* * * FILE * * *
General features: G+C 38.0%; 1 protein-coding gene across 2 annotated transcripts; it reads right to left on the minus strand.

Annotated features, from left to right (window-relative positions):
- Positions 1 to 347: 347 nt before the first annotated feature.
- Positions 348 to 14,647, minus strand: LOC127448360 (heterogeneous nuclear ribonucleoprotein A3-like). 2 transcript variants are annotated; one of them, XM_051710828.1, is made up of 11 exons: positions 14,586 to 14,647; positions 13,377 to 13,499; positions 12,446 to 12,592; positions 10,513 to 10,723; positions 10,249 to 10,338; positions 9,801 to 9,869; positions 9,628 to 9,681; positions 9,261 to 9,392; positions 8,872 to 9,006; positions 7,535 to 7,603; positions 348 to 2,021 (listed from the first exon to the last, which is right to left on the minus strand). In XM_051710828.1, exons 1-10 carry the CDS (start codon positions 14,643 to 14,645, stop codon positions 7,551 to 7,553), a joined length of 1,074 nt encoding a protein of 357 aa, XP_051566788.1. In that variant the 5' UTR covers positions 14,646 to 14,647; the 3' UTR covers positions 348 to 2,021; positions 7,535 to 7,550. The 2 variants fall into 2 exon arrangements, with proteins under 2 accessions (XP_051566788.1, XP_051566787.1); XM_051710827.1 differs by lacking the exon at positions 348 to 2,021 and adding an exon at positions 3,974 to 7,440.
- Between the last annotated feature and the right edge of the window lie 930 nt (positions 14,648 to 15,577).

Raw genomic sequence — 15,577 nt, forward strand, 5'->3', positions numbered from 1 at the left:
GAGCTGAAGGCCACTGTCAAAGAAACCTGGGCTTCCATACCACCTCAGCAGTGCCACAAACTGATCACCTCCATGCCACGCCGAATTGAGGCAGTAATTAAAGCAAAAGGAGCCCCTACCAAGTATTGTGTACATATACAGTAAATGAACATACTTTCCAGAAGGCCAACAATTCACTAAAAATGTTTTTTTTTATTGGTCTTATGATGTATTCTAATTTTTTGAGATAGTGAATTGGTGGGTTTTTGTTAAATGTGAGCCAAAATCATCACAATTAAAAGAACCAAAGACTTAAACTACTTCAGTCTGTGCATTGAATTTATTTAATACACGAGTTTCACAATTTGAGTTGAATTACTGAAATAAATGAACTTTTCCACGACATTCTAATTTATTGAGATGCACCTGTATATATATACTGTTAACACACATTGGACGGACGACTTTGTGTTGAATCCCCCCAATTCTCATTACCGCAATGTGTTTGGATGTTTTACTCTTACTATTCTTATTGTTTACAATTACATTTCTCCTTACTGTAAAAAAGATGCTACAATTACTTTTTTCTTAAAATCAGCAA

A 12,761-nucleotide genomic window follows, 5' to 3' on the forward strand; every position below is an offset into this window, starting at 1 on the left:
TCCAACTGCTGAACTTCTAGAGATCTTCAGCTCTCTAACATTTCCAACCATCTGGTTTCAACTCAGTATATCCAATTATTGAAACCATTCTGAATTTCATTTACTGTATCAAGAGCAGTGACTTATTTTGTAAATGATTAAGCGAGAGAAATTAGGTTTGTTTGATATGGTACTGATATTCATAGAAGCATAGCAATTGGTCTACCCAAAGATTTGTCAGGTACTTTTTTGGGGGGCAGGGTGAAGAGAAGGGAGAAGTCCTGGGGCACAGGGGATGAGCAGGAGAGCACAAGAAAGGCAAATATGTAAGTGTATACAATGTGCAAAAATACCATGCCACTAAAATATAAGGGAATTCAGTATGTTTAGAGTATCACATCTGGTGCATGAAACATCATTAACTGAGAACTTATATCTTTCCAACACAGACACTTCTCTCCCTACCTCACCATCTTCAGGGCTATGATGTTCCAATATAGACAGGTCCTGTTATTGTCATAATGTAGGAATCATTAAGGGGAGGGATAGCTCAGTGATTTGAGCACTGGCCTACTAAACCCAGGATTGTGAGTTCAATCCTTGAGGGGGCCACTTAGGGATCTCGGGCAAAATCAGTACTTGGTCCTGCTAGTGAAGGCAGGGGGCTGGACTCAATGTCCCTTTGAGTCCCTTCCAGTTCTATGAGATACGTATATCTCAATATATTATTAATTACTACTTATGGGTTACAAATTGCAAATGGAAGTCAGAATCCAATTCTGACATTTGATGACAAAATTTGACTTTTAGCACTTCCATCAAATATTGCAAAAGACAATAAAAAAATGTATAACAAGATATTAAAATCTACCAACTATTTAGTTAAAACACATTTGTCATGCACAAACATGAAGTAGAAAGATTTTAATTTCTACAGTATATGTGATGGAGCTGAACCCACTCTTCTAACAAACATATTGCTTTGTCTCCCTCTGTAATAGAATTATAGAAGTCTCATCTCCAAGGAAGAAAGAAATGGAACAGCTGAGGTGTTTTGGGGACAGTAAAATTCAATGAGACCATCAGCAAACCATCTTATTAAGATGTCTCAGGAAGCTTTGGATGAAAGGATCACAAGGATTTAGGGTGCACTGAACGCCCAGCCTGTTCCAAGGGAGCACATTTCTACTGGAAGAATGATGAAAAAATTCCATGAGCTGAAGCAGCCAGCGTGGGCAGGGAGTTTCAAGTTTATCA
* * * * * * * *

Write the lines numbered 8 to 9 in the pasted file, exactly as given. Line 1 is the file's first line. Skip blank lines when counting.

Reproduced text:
A 12,761-nucleotide genomic window follows, 5' to 3' on the forward strand; every position below is an offset into this window, starting at 1 on the left:
TCCAACTGCTGAACTTCTAGAGATCTTCAGCTCTCTAACATTTCCAACCATCTGGTTTCAACTCAGTATATCCAATTATTGAAACCATTCTGAATTTCATTTACTGTATCAAGAGCAGTGACTTATTTTGTAAATGATTAAGCGAGAGAAATTAGGTTTGTTTGATATGGTACTGATATTCATAGAAGCATAGCAATTGGTCTACCCAAAGATTTGTCAGGTACTTTTTTGGGGGGCAGGGTGAAGAGAAGGGAGAAGTCCTGGGGCACAGGGGATGAGCAGGAGAGCACAAGAAAGGCAAATATGTAAGTGTATACAATGTGCAAAAATACCATGCCACTAAAATATAAGGGAATTCAGTATGTTTAGAGTATCACATCTGGTGCATGAAACATCATTAACTGAGAACTTATATCTTTCCAACACAGACACTTCTCTCCCTACCTCACCATCTTCAGGGCTATGATGTTCCAATATAGACAGGTCCTGTTATTGTCATAATGTAGGAATCATTAAGGGGAGGGATAGCTCAGTGATTTGAGCACTGGCCTACTAAACCCAGGATTGTGAGTTCAATCCTTGAGGGGGCCACTTAGGGATCTCGGGCAAAATCAGTACTTGGTCCTGCTAGTGAAGGCAGGGGGCTGGACTCAATGTCCCTTTGAGTCCCTTCCAGTTCTATGAGATACGTATATCTCAATATATTATTAATTACTACTTATGGGTTACAAATTGCAAATGGAAGTCAGAATCCAATTCTGACATTTGATGACAAAATTTGACTTTTAGCACTTCCATCAAATATTGCAAAAGACAATAAAAAAATGTATAACAAGATATTAAAATCTACCAACTATTTAGTTAAAACACATTTGTCATGCACAAACATGAAGTAGAAAGATTTTAATTTCTACAGTATATGTGATGGAGCTGAACCCACTCTTCTAACAAACATATTGCTTTGTCTCCCTCTGTAATAGAATTATAGAAGTCTCATCTCCAAGGAAGAAAGAAATGGAACAGCTGAGGTGTTTTGGGGACAGTAAAATTCAATGAGACCATCAGCAAACCATCTTATTAAGATGTCTCAGGAAGCTTTGGATGAAAGGATCACAAGGATTTAGGGTGCACTGAACGCCCAGCCTGTTCCAAGGGAGCACATTTCTACTGGAAGAATGATGAAAAAATTCCATGAGCTGAAGCAGCCAGCGTGGGCAGGGAGTTTCAAGTTTATCA